Frontiers of Science Faculty
AK is an astrophysicist studying the astrophysical sources of high energy neutrinos and gravitational waves in a multi-messenger multi-wavelength approach. She is member of the IceCube Neutrino Observatory and the LIGO Scientific Collaboration. Before joining Columbia in 2018, she was a postdoctoral scholar at the Pennsylvania State University. AK and her colleagues found the first evidence of a neutrino source association, a blazar, making the news headlines in summer 2018. AK received her PhD degree in particle astrophysics from Louisiana State University and her BSc degree from Sharif University of Technology in Tehran.
Adam Brown graduated from Carleton College with a BA in Psychology in 2009 and obtained a PhD in Computational Neuroscience from the University of Chicago in 2017. As a doctoral student, Adam used genetic, physiological, and computational tools to study the neurobiology of foraging behavior in the nematode Caenorhabditis elegans. Now focused on a career in education, Adam is a Columbia Science Fellow in the discipline of Biological Sciences and is conducting research on pedagogical practices through analysis of Frontiers of Science student-generated data.
Brian Greene is a Professor of Mathematics and of Physics, and co-founder of Columbia's Institute for Strings, Cosmology, and Astroparticle Physics. He is widely recognized for a number of groundbreaking discoveries in superstring theory and is known to the public through his general-level lectures, writings and science documentaries. Professor Greene received his B. A. from Harvard University and his Ph.D. from Oxford University, where he was a Rhodes Scholar.
Caleb Scharf’s research career spans cosmology, exoplanetary science, and astrobiology. He currently leads efforts at Columbia to understand the nature of exoplanets and living environments in the universe. He is also a Global Science Coordinator for the Earth-Life Science Institute’s Origins Network at the Tokyo Institute for Technology. He received his PhD in Astronomy from the University of Cambridge.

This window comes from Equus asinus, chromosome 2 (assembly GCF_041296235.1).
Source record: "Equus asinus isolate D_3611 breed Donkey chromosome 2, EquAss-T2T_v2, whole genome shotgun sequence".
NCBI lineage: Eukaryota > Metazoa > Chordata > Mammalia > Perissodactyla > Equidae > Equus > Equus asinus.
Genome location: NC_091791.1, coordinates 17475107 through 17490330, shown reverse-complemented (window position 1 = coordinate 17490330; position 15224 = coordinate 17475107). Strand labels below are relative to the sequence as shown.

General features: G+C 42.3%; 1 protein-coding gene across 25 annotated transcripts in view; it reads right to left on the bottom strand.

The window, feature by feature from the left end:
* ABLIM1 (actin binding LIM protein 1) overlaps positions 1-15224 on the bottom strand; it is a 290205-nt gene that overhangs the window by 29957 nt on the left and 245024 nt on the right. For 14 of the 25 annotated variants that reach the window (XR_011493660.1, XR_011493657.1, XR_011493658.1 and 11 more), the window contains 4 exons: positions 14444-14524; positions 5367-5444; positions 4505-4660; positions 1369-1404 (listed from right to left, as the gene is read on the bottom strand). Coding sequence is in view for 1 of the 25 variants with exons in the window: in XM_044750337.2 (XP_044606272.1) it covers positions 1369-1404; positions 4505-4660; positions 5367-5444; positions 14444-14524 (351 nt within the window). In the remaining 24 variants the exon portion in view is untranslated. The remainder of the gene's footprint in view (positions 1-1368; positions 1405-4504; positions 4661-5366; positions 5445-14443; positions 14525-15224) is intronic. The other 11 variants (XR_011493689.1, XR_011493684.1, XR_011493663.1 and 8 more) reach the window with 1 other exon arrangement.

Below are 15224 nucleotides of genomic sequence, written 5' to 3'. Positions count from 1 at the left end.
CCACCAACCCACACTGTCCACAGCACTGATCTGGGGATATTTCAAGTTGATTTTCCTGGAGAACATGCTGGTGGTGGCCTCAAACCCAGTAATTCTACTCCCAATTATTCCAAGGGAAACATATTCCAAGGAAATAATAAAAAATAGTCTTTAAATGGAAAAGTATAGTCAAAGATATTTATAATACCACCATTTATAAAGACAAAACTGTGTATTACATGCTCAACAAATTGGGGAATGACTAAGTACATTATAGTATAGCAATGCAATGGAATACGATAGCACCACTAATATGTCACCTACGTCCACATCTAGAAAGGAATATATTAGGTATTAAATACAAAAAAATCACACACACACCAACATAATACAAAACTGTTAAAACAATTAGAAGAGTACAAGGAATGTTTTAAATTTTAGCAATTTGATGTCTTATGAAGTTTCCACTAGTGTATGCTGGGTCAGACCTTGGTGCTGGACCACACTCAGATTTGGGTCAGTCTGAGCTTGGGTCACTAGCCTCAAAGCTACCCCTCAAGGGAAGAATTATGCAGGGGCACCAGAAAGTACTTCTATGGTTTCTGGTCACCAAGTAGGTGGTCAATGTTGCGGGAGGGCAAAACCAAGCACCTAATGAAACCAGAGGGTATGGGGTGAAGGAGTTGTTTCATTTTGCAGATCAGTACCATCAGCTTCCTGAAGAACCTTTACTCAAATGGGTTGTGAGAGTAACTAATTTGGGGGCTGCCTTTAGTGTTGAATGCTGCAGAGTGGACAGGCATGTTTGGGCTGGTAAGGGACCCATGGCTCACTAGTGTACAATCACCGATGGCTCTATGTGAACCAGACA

David Helfand, a faculty member at Columbia for forty-two years, served nearly half of that time as Chair of the Department of Astronomy. He is the author of over 200 scientific publications and has mentored 22 PhD students, but most of his pedagogical efforts have been aimed at teaching science to non-science majors. He helped institute the first change to Columbia's Core Curriculum in 50 years by introducing Frontiers of Science to all first-year students. In 2005, he joined an effort to create Canada's first independent, non-profit, secular university, Quest University Canada and served as President & Vice-Chancellor from 2008-2015. He also recently completed a four-year term as President of the American Astronomical Society, and is currently Chair of the American Institute of Physics. His first book, "A Survival Guide to the Misinformation Age" was inspired by the Frontiers of Science curriculum.
Dustin Rubenstein is an Associate Professor of Ecology, Evolution and Environmental Biology. He is director of the Program in Tropical Biology and Sustainability, and co-founder of the Center for Integrative Animal behavior. He studies the causes and consequences of sociality and how animals cope with environmental change. He joined the Columbia faculty in 2009 after completing a Miller Research Fellowship at the University of California, Berkeley. He received his A.B. from Dartmouth College in 1999 and his Ph.D. from Cornell University in 2006.
Ellen Crapster-Pregon graduated with a B.A. from Colby College, Maine double majoring in geology and chemistry. She then combined these fields to study the chemistry and processes of the early Solar System as preserved in meteorites at the American Museum of Natural History while obtaining a Ph.D. from Columbia University, New York. While pursuing her degree, she was actively involved with processing the X-ray Spectrometer (XRS) datasets from NASAâ€™s MESSENGER mission to Mercury and was a volunteer for the Antarctic Search for Meteorites during the 2015-2016 season recovering meteorites from the ice fields of Antarctica. Her current research focuses on determining the distribution of the lanthanide series, rare earth elements among the components (chondrules, refractory inclusions, matrix, etc.) of chondrites to better understand the high temperature processes operating in the early Solar System that ultimately resulted in the configuration of bodies we observe today.
Fabrizio Spagnolo is an evolutionary biologist interested in the evolution and ecology of bacteria, with a focus on adaptation in microbial populations. He holds a BA in Philosophy from Boston University, as well as a MA in Biology and a Ph.D. in Ecology and Evolution from Stony Brook University. He conducts research using experimental evolution techniques in the lab, using controlled conditions to understand evolution as it is happening.